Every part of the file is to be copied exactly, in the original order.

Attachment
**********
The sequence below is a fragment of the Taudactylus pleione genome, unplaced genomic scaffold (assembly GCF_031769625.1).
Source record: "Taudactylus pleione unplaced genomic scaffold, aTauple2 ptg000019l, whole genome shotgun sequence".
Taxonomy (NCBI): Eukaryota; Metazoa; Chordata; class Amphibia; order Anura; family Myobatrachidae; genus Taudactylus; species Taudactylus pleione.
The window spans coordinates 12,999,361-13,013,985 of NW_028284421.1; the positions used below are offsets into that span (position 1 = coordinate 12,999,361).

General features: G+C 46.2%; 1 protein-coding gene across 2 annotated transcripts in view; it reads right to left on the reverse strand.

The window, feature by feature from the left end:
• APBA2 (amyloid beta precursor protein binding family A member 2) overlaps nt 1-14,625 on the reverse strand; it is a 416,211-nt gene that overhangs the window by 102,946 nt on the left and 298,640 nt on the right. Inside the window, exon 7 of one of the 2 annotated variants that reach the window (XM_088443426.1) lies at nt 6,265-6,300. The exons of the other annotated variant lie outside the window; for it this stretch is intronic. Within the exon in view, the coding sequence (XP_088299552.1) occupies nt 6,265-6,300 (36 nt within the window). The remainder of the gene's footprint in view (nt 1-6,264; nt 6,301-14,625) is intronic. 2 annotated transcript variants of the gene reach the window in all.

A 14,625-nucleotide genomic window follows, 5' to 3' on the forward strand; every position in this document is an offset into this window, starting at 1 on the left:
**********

The sequence below is a fragment of the Taudactylus pleione genome, unplaced genomic scaffold (assembly GCF_031769625.1).
Source record: "Taudactylus pleione unplaced genomic scaffold, aTauple2 ptg000019l, whole genome shotgun sequence".
Taxonomy (NCBI): Eukaryota; Metazoa; Chordata; class Amphibia; order Anura; family Myobatrachidae; genus Taudactylus; species Taudactylus pleione.
The window spans coordinates 12,999,361-13,013,985 of NW_028284421.1; the positions used below are offsets into that span (position 1 = coordinate 12,999,361).

General features: G+C 46.2%; 1 protein-coding gene across 2 annotated transcripts in view; it reads right to left on the reverse strand.

The window, feature by feature from the left end:
• APBA2 (amyloid beta precursor protein binding family A member 2) overlaps nt 1-14,625 on the reverse strand; it is a 416,211-nt gene that overhangs the window by 102,946 nt on the left and 298,640 nt on the right. Inside the window, exon 7 of one of the 2 annotated variants that reach the window (XM_088443426.1) lies at nt 6,265-6,300. The exons of the other annotated variant lie outside the window; for it this stretch is intronic. Within the exon in view, the coding sequence (XP_088299552.1) occupies nt 6,265-6,300 (36 nt within the window). The remainder of the gene's footprint in view (nt 1-6,264; nt 6,301-14,625) is intronic. 2 annotated transcript variants of the gene reach the window in all.

A 14,625-nucleotide genomic window follows, 5' to 3' on the forward strand; every position in this document is an offset into this window, starting at 1 on the left: